Foods that help alleviate menstrual cramps

Certain foods are known to either trigger or lessen period cramps, below is a list of meals that'll help ease

In Summary

• It’s not uncommon to experience discomfort around your abdomen, lower back, and thighs when you’re menstruating.

• It’s important to note that some foods can lessen these symptoms, while other foods can trigger them making them worse.

A sushi platter consisting of salmon and tuna servings
A sushi platter consisting of salmon and tuna servings
Image: HANNIE PETRA

It’s hard to predict exactly how you’ll feel during your periods.

While some people barely have any symptoms, others struggle to get out of bed thanks to cramping.

Some months might be bearable while others might have you rushing to the hospital for pain-relieving injections.

It’s not uncommon to experience discomfort around your abdomen, lower back, and thighs when you’re menstruating.

Many females experience these and other uncomfortable symptoms during their menstruation.

These symptoms include:

  • abdominal cramps
  •  headaches
  •  nausea
  •  back pains
  •  fatigue
  •  hot flashes
  •  bloating
  •  mood swings
  •  diarrhoea

It’s important to note that some foods can lessen these symptoms, while other foods can trigger them making them worse.

Keep in mind, if you experience any of the symptoms listed above, adding certain foods to your diet and removing others can help ease your discomfort and help you feel better without having to rely on medicine.

For example, the food items below are known to accelerate menstrual cramps and make the period a little bit more uncomfortable than usual.

Sugar: it’s not advisable to consume sugar during your menstruation as it is inflammatory and can therefore cause cramping. On top of that, it can lead to bloating, due to water retention.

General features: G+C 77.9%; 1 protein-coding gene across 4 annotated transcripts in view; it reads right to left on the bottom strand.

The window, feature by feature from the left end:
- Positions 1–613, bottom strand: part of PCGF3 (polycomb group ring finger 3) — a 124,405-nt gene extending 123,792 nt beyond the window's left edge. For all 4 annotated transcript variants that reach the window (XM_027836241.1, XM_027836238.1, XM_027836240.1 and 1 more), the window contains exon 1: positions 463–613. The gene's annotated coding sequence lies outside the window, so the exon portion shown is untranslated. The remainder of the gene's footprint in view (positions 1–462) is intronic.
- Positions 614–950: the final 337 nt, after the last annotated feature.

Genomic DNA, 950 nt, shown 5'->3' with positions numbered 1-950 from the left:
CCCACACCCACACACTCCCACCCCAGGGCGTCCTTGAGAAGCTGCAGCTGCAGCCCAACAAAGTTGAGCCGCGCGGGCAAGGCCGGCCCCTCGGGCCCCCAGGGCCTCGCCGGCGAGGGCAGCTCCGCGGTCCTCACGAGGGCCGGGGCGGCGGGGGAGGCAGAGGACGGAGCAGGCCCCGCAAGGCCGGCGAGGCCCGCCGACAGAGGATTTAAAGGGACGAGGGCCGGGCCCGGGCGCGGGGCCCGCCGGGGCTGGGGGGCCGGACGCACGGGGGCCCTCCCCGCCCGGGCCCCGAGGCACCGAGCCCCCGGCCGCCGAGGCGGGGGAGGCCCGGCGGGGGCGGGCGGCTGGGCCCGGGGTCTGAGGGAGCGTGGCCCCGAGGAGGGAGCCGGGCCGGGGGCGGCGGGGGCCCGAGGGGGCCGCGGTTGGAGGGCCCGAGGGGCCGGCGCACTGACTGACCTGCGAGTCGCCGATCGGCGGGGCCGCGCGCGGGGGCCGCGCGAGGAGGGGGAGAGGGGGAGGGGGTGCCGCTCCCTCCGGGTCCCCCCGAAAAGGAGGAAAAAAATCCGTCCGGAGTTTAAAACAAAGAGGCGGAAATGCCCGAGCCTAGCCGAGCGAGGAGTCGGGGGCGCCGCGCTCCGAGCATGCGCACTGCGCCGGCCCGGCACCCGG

I understand that cravings are bound to come but do keep in mind that the chocolates and cakes are not your friends during this period.

Instead, opt for fruits such as watermelons and oranges.

Fat: fatty foods increase the number of Prostaglandins in your body and can make your uterus contract.

The contraction of the uterus will increase cramping and make you uncomfortable.

Caffeine: caffeine blocks a hormone that can make blood vessels smaller thereby slowing the flow of blood.

Coffee can also cause inflammation and water retention, which leads to bloating.

Caffeine also decreases your body's ability to absorb iron, which affects your energy levels and could increase period-related symptoms

Worry not, the list below is of meals that’ll help you during this period and help lessen your discomfort.

1. Salmon

Salmon and other cold-water fish are rich in Omega-3 which helps to reduce inflammation.

This makes them good for general pain relief. 

Consuming iron will counteract the dip in iron levels that you might experience while menstruating.

They are also rich in Vitamin D which helps in the absorption of calcium and other nutrients that help make period pain more manageable.

2. Milk